Feeds

The best smartphones for Christmas

So many great handsets, so little time...

Combat fraud and increase customer satisfaction

The Android Nexus

When HTC launched its One X and One S handsets back in the Spring, I, like many others, thought they would give Samsung a run for it’s money. Both are very good devices.

HTC’s physical design and manufacture are second to none: the polycarbonate One X feels and looks much more the part of a flagship blower than the rather too plastic Galaxy S III.

HTC One X

But with Samsung outspending HTC by a massive margin on the advertising front, both One phones have been relegated to the status of also-rans which is a bit of shame. Personally, I'd rather have the One X than the Galaxy S III.

This year finally saw Google get its act together and push the Nexus brand hard by launching not one, not two but three devices running stock, undiluted Android 4.2 Jelly Bean.

The new phone in the Nexus family, the LG-made Nexus 4, is not only a cracking device with a 4.7in, 1280 x 720 screen and a 1.5GHz quad-core CPU but it looks the business: sleek, smart and cool. Though as with any device with a glass front and back you may want to think twice before dropping it.

Google Nexus 4

What really put the Google cat amongst the telco pigeons was the price. The Nexus 4 starts at an impressive £240 for the 8GB model. Of course, without any sort of storage expansion, the £280 16GB device is probably the preferred option. Sadly, Google snarled up the retail release, not pushing out enough phones to meet demand. Two batches of Nexus 4s have been offered, both have sold out in minutes.

This year, Apple finally bit the bullet and admitted that 3.5 inches is regarded by many people as just too small. I’d argue that so is four inches. Her indoors reckons five is the minimum to keep a girl happy, though on reflection we may have been talking at cross purposes.

Either way, the iPhone 5 came as disappointment to me. Granted it’s more powerful than before, the larger screen is undoubtedly state of the art, the UI supremely fluid, the OS idiot proof, and it ensures the iPhone finally works well as a phone, but it feels like Apple is just tweaking things. I want to see some genuinely new features coming from a company that’s sells itself as much as an innovator as Apple does.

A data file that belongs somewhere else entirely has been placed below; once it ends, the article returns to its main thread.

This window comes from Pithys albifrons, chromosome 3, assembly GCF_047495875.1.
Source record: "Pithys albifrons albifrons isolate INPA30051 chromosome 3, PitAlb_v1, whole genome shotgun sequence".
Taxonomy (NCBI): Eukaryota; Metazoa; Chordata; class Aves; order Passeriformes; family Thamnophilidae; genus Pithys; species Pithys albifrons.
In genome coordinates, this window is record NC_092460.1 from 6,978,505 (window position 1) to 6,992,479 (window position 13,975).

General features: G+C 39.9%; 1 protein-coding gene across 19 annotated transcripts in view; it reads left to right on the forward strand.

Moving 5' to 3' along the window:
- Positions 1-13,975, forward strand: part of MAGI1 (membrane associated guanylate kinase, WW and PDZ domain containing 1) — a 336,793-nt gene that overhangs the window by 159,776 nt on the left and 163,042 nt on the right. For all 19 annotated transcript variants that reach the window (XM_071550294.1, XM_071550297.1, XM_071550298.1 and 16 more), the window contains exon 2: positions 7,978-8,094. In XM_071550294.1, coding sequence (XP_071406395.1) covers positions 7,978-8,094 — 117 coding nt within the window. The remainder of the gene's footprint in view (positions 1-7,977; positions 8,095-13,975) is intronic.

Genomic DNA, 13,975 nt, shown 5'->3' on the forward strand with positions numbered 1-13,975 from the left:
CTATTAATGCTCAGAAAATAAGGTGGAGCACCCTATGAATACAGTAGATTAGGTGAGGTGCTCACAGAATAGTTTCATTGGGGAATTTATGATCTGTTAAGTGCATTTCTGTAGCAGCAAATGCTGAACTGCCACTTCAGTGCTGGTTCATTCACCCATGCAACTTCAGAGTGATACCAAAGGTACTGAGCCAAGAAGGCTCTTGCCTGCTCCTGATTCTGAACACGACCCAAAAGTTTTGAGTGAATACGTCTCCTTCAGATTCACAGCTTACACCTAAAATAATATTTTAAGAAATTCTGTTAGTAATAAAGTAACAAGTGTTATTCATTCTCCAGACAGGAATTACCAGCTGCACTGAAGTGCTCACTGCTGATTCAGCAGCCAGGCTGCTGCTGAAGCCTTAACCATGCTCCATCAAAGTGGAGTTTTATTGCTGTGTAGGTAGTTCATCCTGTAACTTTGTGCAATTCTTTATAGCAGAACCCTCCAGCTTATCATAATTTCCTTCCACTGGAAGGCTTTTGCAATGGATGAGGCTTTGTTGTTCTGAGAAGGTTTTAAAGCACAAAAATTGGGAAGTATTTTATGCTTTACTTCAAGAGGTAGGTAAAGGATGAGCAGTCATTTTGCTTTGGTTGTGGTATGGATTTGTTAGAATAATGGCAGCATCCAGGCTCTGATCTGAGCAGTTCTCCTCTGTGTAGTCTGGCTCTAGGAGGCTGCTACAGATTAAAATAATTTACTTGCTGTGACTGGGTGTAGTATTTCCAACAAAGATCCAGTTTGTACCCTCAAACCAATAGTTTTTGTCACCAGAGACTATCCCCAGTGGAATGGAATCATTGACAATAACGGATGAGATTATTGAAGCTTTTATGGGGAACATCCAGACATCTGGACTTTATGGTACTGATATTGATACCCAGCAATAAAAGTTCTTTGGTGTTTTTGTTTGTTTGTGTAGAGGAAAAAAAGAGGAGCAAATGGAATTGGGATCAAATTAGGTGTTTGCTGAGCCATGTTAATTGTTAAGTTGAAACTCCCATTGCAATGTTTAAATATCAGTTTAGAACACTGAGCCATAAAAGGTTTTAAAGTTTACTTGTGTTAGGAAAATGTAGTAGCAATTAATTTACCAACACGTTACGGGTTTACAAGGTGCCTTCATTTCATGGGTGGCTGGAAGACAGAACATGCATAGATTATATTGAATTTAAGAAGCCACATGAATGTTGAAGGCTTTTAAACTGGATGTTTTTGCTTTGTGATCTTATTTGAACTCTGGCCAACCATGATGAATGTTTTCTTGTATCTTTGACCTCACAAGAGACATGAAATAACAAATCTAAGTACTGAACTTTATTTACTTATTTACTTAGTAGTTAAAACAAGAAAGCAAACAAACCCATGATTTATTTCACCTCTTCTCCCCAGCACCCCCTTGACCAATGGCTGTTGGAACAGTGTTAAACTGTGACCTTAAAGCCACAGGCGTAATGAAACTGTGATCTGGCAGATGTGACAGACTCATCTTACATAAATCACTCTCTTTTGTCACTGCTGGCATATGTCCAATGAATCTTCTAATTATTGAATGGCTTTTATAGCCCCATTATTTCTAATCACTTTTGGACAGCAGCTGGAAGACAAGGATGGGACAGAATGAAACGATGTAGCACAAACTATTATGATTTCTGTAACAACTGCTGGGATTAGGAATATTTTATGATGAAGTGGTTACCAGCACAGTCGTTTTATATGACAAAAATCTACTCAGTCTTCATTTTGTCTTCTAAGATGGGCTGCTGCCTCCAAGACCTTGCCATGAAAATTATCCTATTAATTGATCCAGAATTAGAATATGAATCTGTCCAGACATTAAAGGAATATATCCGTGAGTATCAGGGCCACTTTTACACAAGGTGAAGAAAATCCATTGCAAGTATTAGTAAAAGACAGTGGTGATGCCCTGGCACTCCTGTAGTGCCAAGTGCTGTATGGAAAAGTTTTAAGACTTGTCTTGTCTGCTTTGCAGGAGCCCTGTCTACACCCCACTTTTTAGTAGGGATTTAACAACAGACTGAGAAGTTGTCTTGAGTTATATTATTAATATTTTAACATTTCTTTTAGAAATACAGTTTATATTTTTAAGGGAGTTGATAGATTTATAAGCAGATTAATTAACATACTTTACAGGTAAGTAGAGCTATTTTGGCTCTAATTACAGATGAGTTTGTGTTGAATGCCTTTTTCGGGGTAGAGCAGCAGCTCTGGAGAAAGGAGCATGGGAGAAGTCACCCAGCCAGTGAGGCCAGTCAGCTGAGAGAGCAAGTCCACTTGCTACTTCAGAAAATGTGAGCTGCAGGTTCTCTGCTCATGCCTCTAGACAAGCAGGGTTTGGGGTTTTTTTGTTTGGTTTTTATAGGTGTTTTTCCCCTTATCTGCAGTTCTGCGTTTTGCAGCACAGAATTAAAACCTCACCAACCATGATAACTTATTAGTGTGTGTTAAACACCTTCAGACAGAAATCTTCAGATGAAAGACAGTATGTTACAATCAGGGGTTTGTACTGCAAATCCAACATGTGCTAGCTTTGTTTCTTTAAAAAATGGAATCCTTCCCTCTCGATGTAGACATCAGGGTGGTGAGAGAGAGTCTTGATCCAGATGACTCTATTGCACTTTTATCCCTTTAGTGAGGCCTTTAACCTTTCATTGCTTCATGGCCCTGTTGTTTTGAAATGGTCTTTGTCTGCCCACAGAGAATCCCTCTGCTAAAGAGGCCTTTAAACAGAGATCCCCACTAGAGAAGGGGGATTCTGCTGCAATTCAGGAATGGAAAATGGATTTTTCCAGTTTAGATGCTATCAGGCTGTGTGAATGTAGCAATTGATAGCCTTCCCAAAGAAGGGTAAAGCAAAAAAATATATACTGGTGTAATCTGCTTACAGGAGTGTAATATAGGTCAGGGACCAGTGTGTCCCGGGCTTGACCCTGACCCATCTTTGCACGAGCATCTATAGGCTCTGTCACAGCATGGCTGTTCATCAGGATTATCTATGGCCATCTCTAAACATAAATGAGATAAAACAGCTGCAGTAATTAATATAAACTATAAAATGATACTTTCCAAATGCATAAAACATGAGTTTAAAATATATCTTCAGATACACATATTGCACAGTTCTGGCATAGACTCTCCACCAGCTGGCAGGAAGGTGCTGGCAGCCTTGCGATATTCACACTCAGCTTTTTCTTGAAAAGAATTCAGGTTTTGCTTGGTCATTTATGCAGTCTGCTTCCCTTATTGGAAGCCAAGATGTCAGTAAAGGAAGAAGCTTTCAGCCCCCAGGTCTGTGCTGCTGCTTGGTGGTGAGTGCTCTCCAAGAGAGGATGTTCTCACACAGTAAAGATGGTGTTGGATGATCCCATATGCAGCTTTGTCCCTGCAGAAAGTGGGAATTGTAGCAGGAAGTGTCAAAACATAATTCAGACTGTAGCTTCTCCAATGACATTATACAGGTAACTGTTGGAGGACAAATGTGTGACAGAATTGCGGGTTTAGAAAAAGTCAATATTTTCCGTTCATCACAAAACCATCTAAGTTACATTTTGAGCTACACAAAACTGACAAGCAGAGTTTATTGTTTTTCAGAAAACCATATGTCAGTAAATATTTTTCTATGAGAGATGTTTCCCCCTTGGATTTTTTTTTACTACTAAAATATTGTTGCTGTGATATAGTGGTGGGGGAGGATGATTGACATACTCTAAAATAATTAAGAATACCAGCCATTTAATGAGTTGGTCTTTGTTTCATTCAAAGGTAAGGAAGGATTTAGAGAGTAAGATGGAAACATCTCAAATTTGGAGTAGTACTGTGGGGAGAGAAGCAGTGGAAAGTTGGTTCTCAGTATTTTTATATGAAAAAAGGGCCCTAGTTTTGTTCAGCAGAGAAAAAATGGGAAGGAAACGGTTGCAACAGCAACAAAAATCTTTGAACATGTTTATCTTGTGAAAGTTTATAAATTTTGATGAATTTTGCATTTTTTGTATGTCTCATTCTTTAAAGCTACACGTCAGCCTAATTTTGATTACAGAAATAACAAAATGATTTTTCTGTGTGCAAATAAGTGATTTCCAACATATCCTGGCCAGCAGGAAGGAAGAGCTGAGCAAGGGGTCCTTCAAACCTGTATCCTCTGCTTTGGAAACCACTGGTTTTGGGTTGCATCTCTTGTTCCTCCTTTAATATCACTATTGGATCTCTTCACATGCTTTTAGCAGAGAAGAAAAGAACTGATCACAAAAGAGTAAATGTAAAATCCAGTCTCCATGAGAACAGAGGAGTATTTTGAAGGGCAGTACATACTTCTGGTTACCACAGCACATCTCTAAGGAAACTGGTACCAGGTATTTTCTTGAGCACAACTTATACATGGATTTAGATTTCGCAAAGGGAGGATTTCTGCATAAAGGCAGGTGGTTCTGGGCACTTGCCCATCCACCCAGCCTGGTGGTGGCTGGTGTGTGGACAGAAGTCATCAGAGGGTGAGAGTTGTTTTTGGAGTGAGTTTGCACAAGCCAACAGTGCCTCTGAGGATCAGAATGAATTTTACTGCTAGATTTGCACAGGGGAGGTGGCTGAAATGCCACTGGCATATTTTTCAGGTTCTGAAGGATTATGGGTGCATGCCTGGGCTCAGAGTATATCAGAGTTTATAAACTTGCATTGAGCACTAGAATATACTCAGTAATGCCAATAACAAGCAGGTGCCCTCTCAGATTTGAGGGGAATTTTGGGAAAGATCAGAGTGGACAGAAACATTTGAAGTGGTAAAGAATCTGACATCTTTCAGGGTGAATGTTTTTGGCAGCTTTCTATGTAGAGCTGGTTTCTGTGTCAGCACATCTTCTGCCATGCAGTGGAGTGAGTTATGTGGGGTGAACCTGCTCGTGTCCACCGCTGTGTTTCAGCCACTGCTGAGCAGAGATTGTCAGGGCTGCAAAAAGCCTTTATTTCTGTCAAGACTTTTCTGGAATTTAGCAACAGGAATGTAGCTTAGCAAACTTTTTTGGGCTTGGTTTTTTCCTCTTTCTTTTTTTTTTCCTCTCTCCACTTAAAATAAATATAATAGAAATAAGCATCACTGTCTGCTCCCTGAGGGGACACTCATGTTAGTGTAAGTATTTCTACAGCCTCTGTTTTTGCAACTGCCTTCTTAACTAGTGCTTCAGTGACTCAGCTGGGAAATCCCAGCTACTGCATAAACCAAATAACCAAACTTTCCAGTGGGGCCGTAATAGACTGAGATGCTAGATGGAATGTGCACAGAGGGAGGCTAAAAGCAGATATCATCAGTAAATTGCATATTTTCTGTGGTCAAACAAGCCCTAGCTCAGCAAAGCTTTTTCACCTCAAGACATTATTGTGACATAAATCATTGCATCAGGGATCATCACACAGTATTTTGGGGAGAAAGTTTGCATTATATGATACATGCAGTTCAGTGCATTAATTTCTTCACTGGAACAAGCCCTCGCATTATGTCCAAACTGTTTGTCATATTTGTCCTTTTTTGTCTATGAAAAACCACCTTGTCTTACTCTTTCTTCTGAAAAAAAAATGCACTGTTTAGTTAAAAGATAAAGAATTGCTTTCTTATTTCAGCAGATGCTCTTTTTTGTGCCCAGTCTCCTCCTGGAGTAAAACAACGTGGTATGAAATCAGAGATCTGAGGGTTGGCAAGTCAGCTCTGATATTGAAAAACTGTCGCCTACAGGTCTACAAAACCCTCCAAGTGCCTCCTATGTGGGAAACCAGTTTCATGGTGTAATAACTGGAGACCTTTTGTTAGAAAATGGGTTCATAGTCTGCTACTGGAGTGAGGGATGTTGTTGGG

Apple iPhone 5 vs 4S

And you really do need to be devout apologist for Apple to excuse the wretched new Maps app. How the Google Maps team must have laughed when they first had a fiddle with it. Make no mistake, it is awful.

After the wholly underwhelming release of Windows Phone 7, its successor, Windows Phone 8, could do no worse. In fact, it did much better, though we need to forget about all the folk stuck with WinPho 7 devices on two-year contracts.

Top three mobile application threats

More from The Register

next story
Virgin Media so, so SORRY for turning spam fire-hose on its punters
Hundreds of emails flood inboxes thanks to gaffe
A black box for your SUITCASE: Now your lost luggage can phone home – quite literally
Breakfast in London, lunch in NYC, and your clothes in Peru
AT&T dangles gigabit broadband plans over 100 US cities
So soon after a mulled Google Fiber expansion, fancy that
AT&T threatens to pull out of FCC wireless auctions over purchase limits
Company wants ability to buy more spectrum space in auction
Google looks to LTE and Wi-Fi to help it lube YouTube tubes
Bandwidth hogger needs tube embiggenment if it's to succeed
Turnbull gave NBN Co NO RULES to plan blackspot upgrades
NBN Co faces huge future Telstra bills and reduces fibre footprint
NBN Co plans fibre-to-the-basement blitz to beat cherry-pickers
Heading off at the pass operation given same priority as blackspot fixing
NBN Co in 'broadband kit we tested worked' STUNNER
Announcement of VDSL trial is not proof of concept for fibre-to-the-node
prev story

Whitepapers

Mobile application security study
Download this report to see the alarming realities regarding the sheer number of applications vulnerable to attack, as well as the most common and easily addressable vulnerability errors.
3 Big data security analytics techniques
Applying these Big Data security analytics techniques can help you make your business safer by detecting attacks early, before significant damage is done.
The benefits of software based PBX
Why you should break free from your proprietary PBX and how to leverage your existing server hardware.
Securing web applications made simple and scalable
In this whitepaper learn how automated security testing can provide a simple and scalable way to protect your web applications.
Combat fraud and increase customer satisfaction
Based on their experience using HP ArcSight Enterprise Security Manager for IT security operations, Finansbank moved to HP ArcSight ESM for fraud management.